She applied for the role with Thames Valley Police as she wanted to be a part of the community and says she is still enjoying it.

Ms Smith, a widow and a grandmother, is one of three PCSOs, who look after Henley and an area extending as far as north as as Swyncombe and west to Kidmore End.

As well as taking reports of crimes, gathering information and keeping an eye on suspicious activity, she provides crime prevention and personal safety advice to the public and children.

She said: “I’m very shocked to be nominated but it’s a real honour, especially as I’m in such good company when you look at the other nominees. I’ve spoken with many of them through my work and they’re all highly deserving.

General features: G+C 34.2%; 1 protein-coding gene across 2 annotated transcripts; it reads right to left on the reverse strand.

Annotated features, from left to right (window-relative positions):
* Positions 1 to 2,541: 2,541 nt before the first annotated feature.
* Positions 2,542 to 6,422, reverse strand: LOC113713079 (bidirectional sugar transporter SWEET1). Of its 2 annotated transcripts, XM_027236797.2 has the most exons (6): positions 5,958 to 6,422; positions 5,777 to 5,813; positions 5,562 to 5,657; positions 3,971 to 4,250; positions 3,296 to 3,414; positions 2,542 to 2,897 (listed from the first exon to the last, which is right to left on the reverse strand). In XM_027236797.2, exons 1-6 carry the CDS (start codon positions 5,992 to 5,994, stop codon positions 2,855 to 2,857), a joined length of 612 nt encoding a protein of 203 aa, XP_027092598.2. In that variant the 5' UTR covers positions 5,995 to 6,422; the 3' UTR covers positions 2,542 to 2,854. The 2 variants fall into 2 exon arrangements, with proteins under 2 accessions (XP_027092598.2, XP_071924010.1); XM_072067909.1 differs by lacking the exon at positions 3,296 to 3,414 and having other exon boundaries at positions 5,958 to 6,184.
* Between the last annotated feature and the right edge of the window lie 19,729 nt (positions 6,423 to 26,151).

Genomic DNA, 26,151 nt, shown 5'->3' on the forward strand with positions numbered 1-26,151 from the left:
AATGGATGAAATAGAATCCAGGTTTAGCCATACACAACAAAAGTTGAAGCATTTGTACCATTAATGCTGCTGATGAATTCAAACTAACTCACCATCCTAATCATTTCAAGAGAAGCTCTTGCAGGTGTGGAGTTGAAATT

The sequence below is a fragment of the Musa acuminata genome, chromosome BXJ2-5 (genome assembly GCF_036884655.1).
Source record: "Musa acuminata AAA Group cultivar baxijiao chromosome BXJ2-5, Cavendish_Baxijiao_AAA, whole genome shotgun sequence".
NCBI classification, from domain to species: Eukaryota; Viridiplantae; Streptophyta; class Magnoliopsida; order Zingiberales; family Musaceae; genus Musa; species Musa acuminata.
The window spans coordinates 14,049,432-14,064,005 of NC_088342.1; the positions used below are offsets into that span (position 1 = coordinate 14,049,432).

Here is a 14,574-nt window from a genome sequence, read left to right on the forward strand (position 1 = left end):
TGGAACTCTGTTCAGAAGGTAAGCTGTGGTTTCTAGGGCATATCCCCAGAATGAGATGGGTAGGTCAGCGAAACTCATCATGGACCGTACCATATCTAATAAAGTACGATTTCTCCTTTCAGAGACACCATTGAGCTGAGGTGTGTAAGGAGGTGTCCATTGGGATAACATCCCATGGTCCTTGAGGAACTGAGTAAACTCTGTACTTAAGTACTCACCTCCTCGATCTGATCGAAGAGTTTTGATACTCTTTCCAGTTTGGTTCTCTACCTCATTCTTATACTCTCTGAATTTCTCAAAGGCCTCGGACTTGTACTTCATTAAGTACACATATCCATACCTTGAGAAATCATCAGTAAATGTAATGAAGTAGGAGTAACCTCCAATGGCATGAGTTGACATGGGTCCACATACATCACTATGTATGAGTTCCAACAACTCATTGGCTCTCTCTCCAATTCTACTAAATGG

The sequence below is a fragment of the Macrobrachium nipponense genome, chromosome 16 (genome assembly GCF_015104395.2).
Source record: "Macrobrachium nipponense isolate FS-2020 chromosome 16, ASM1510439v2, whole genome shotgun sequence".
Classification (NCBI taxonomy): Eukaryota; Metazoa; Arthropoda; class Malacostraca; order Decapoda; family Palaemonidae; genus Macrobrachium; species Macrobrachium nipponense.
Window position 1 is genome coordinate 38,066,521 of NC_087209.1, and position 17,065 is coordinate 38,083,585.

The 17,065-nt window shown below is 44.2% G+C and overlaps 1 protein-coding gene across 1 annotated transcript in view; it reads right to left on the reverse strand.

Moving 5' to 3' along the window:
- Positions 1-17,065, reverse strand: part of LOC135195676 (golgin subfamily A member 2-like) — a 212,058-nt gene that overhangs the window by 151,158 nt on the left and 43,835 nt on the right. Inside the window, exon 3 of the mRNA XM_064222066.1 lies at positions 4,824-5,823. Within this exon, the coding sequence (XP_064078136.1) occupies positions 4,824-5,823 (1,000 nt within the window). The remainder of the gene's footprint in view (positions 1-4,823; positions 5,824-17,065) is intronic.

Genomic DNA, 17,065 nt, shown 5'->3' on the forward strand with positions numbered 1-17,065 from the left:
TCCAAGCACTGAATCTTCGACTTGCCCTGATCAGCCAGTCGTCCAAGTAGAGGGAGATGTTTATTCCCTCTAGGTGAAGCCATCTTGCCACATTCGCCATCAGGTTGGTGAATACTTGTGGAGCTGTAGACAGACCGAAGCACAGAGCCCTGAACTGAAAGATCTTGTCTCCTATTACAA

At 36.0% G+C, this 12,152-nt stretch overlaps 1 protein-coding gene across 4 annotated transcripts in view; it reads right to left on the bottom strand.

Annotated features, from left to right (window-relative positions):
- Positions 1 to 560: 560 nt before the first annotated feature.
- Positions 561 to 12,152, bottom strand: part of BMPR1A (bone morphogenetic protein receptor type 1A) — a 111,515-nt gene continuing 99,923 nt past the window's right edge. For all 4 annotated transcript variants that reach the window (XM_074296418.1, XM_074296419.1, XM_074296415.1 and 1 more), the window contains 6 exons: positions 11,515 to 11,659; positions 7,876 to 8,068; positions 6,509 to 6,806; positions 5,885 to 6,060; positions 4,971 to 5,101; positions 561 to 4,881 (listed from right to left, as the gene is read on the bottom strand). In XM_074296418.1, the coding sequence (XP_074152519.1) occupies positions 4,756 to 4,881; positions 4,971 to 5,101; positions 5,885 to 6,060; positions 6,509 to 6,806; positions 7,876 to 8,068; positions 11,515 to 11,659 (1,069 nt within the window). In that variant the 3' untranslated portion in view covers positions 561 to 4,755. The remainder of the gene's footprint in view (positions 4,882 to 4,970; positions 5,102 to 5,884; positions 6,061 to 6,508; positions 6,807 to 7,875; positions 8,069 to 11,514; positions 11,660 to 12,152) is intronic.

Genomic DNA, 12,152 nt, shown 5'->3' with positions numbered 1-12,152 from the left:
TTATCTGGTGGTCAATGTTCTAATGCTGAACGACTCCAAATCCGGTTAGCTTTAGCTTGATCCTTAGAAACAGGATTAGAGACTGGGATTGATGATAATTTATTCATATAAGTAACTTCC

“People have been congratulating me and don’t seem too surprised, which I’m taking as a good sign!

“My son is an officer in the Metropolitan Police and of course he’s very proud.

“I’ve always enjoyed having that contact with a wide range of people and being able to solve their problems and support them.”

SUZANNE STICKLEY launched First Aid Matters, which is based at the Chiltern House Business Centre in Station Road, Henley, after one of her two sons had an accident involving boiling water in 2012.

The former paramedic spoke to other mothers at Nettlebed Community School, which the children then attended, and realised there was a gap in the market because few of them had any first aid training.

She qualified as a first aid instructor and initially traded by herself but has since recruited fellow trainers Steve Ambler and Yolanda Mates.

The trio has delivered thousands of training courses for individuals, families and corporate clients as well as providing specialist teaching for nannies, teachers and first aiders at sports matches.